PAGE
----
WHAT CAN WE LEARN FROM SCHOOL-BASED EMOTIONAL DISTURBANCE ASSESSMENT PRACTICES? IMPLICATIONS FOR PRACTICE AND PREPARATION IN SCHOOL PSYCHOLOGY
Article first published online: 24 JAN 2013
© 2013 Wiley Periodicals, Inc.
Psychology in the Schools
Special Issue: Preparing the Next Generation of School Psychologists: Emerging Challenges and Opportunities
Volume 50, Issue 3, pages 290–299, March 2013
How to Cite
Allen, R. A. and Hanchon, T. A. (2013), WHAT CAN WE LEARN FROM SCHOOL-BASED EMOTIONAL DISTURBANCE ASSESSMENT PRACTICES? IMPLICATIONS FOR PRACTICE AND PREPARATION IN SCHOOL PSYCHOLOGY. Psychol. Schs., 50: 290–299. doi: 10.1002/pits.21671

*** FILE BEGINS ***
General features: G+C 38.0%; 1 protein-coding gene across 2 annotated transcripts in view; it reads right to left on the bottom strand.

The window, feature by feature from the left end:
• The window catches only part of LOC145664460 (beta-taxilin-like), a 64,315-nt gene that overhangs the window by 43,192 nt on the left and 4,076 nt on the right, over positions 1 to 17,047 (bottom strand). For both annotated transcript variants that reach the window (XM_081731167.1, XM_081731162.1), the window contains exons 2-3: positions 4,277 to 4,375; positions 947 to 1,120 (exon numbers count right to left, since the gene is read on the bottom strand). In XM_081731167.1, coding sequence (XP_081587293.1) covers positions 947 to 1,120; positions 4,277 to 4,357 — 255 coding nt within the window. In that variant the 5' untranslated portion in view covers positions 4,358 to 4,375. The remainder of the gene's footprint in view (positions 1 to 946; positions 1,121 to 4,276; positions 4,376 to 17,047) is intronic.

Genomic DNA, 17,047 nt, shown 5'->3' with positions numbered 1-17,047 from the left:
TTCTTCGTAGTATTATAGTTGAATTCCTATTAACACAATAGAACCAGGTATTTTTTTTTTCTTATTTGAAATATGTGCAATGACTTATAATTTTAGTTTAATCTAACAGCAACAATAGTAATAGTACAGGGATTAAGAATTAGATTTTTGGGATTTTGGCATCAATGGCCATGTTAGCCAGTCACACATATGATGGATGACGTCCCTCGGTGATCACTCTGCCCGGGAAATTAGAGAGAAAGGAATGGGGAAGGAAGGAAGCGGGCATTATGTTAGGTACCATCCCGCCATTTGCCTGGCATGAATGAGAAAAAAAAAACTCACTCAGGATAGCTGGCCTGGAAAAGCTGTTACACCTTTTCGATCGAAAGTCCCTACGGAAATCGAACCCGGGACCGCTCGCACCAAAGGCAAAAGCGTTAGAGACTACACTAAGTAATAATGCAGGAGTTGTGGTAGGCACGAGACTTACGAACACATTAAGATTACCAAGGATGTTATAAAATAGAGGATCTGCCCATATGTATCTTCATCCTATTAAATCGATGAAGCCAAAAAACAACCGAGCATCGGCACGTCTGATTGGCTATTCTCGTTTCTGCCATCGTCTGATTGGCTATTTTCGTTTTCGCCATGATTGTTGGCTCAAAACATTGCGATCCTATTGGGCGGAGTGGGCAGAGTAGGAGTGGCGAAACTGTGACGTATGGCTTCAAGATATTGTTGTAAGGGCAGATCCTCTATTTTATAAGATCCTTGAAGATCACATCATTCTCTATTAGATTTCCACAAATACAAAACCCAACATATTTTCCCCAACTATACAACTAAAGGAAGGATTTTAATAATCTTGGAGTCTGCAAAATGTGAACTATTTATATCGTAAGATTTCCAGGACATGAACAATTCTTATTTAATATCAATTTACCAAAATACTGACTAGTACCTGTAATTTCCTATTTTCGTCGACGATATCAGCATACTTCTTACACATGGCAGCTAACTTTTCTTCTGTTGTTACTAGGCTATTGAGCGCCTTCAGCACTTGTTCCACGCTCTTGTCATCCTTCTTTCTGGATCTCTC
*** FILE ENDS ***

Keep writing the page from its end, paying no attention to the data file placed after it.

- Issue published online: 12 FEB 2013
- Article first published online: 24 JAN 2013
The federal definition of emotional disturbance (ED) provides limited guidance to educational professionals charged with making Individuals with Disabilities in Education Improvement Act eligibility determinations. Despite calls to revise the definition, the ED category remains largely unchanged nearly four decades after being codified into federal law. To navigate the vague, ambiguous, and outdated eligibility criteria, school psychologists must adhere to comprehensive assessment strategies whenever an ED placement is considered. In this study, we examined the ED assessment practices of 214 school psychologists. The results indicated that respondents all too frequently relied on only select sources of data (e.g., behavior rating scales), rather than taking a multimethod, multisource approach, when evaluating children referred for emotional and behavioral concerns. Implications for both the practice and preparation of school psychologists are discussed.